COVID-19 Pfizer Vaccine Clinical Trial
SARS-CoV-2 emerged in late 2019 and caused the global COVID-19 pandemic. Native American communities experienced among the highest rates of COVID-19 disease and death in the U.S.
This study aimed to evaluate whether an investigational vaccine candidate, created by Pfizer/BioNTech, was effective in preventing COVID-19 disease. Globally, more than 44,000 people at over 150 sites around the world volunteered for this study, including 463 Native American people. The Johns Hopkins Center for Indigenous Health (JHCIH) joined the study in September and 277 people volunteered to participate at locations in the Navajo Nation and White Mountain Apache tribal lands. Study participants were followed for up to two years after enrollment.
In December 2020, the FDA issued an emergency use authorization (EUA) for this vaccine based on safety and efficacy findings. Side effects and vaccine efficacy were similar in Native American participants, compared to other groups.
On August 23, 2021, the FDA granted full licensure of the Pfizer COVID-19 vaccine.
About the vaccine
The Pfizer/BioNTech COVID-19 vaccine is a mRNA vaccine and does not contain live virus. mRNA is the code that tells our cells what proteins to build. This vaccine tells cells to build the outside spike protein of coronavirus so that the body reacts and produces antibodies. This prepares the body to fight the real coronavirus. mRNA vaccines are made from synthetic (laboratory made) pieces copied from the coronavirus, SARS-CoV-2, not the whole virus. The vaccines cannot cause infection. They are also much quicker and simpler to make than conventional vaccines, which means that they can be produced faster and in greater quantity than other types of vaccines.
Side effects of this vaccine are similar to other licensed vaccines and are generally mild to moderate. The most common side effects included pain where the shot was given, tiredness, muscle aches and headache, and these went away after one to two days. The only severe solicited adverse event that were reported by ≥2% of vaccine recipients in the study were fatigue at 3.8% after the first or second dose and headache at 2.0% following dose 2. Results of the primary efficacy analysis found that after two doses, that vaccine was 95% effective against COVID-19 hospitalization among adults.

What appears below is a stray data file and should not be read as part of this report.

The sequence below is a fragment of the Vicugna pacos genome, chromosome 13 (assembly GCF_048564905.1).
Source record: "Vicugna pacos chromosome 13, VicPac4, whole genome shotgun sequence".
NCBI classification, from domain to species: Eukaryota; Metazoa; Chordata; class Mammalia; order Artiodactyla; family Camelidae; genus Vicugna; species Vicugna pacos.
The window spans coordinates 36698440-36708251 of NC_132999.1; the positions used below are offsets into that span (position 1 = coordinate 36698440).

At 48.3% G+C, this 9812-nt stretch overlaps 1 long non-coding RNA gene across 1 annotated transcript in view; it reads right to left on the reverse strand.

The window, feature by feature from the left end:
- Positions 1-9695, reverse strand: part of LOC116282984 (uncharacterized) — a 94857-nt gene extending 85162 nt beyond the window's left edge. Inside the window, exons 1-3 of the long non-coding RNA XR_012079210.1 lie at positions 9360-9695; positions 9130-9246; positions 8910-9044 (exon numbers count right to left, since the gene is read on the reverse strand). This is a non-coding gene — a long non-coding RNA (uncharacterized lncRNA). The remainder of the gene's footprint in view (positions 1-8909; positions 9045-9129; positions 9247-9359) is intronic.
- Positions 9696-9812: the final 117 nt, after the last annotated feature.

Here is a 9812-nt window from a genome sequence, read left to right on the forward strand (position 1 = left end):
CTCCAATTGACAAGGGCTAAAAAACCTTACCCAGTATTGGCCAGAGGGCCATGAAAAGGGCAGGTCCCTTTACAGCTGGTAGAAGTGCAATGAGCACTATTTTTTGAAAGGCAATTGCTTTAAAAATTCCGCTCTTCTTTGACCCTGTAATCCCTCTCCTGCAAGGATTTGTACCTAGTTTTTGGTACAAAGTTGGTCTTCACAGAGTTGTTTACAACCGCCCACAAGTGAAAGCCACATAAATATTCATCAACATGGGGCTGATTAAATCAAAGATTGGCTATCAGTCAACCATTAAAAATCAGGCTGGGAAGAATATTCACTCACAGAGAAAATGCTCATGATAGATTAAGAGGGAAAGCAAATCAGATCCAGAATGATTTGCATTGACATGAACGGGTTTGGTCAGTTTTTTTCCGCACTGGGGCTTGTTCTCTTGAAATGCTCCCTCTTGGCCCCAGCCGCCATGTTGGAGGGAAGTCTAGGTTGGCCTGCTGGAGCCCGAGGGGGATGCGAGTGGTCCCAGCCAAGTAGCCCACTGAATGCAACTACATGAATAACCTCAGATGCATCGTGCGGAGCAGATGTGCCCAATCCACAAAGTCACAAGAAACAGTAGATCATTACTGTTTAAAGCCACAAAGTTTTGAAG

The severity of this global COVID-19 crisis led to an unprecedented investment in vaccine development. While this process moved quickly, it’s important to know that no steps were skipped.
About the study
During pandemic response efforts in spring and summer of 2020, many Navajo and White Mountain Apache community members expressed interest in having the opportunity to participate in ongoing COVID-19 vaccine trials. Following consultation with healthcare providers, elders, and other community leaders, this study was submitted to the Navajo Nation Human Research Review Board (NNHRRB) and Indian Health Service Institutional Review Board (NIRB). The NNHRRB and NIRB reviewed and approved this study, as did the Johns Hopkins Institutional Review Board.
Adults 18-85 years of age, who were healthy or had stable underlying medical conditions, and who had not had a prior COVID-19 infection, were eligible to volunteer for this study. Participation was entirely voluntary. People who completed an informed consent process were evaluated for eligibility by a study physician. Eligible participants were assigned at random to receive two doses of the study vaccine or a placebo, three weeks apart. Participants had a total of approximately 6-8 visits over a two-year period. Study staff collected blood samples to test for antibodies to COVID-19. In addition, participants completed weekly diary entries to monitor for side effects and illness. No other testing of specimens, beyond what was specifically stated at the time of enrollment, was allowed. No human genetic testing has been, or will be, done.
People in the study who originally received placebo were offered the Pfizer COVID-19 vaccine through the study.
Before duration of protection from the primary series of the Pfizer COVID-19 vaccine was known, a booster study evaluated the safety, tolerability, and efficacy of a third (booster) dose of the Pfizer COVID-19 vaccine.
Participants who enrolled in the original Pfizer COVID-19 vaccine clinical trial were eligible to participate in this booster study. A total of 156 participants were enrolled at JHCIH sites and assigned at random to receive the booster vaccine dose or placebo.
The booster dose showed a favorable safety profile and robust immune response. In November 2021, the FDA authorized a booster dose for adults. Study participants who received placebo were offered the opportunity to receive the vaccine booster dose as part of the study.